Why did Odysseus decide not to kill the cyclops in The Odyssey?
I do not disagree with the first answer -- Odysseus does say the lines mentioned in that answer. However, I think that there are a couple other reasons he did not kill the Cyclops.
First of all, his best chance to do so would have been in the cave while the Cyclops slept. If he had done so, how would he have moved the rock that blocked the opening to the cave? They would have been stuck.
You might also say that he wanted the Cyclops to be able to tell everyone of Odysseus's deeds. So he might have left the Cyclops alive to add to his own fame.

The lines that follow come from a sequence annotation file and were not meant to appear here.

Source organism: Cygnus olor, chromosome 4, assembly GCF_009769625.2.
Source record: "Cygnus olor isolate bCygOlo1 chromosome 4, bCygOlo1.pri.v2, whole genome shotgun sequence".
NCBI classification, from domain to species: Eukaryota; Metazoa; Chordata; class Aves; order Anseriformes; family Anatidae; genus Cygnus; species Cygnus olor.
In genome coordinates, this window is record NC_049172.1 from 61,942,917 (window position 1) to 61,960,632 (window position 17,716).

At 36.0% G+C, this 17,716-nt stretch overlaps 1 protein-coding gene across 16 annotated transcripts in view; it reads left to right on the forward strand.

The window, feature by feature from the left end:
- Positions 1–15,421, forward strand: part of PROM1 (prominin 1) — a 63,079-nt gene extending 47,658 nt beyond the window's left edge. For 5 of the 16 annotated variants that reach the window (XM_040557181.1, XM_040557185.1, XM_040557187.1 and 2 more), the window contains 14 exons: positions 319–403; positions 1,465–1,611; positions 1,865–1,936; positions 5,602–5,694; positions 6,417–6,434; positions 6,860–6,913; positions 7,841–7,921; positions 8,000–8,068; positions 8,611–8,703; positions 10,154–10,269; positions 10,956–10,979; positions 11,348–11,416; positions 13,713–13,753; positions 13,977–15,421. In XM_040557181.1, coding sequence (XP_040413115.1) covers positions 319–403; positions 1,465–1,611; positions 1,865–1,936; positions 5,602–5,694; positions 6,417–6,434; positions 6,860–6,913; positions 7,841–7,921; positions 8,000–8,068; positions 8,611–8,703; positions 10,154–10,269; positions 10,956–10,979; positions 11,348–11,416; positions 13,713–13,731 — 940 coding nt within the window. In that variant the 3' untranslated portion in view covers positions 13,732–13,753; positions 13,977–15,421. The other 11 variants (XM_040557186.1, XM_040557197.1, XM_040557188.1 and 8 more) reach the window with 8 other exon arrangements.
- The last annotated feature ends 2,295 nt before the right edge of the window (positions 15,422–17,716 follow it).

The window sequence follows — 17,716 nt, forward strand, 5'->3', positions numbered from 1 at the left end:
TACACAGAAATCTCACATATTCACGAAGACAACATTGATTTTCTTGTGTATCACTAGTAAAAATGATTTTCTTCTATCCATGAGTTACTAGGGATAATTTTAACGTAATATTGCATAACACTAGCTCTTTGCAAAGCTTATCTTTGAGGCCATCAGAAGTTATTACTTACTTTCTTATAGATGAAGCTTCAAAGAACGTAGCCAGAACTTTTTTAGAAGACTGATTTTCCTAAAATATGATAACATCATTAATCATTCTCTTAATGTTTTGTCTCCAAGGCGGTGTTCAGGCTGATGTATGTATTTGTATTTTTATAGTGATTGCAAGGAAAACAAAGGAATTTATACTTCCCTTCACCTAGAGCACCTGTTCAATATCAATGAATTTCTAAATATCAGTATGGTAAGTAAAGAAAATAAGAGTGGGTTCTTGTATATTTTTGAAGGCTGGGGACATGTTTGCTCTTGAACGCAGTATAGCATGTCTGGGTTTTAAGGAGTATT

According to the ending of Book IX, Odysseus was fearful that, in fact, he considered it to be too difficult to kill the cyclops. He states, "I wish I could be sure of killing you outright and send you down to the house of Hades, as I am that it will take more than Poseidon to cure that eye of yours."
Also, consider the fact that he didn't want to provoke Poseidon (or Zeus) even further, which would only delay his voyage home.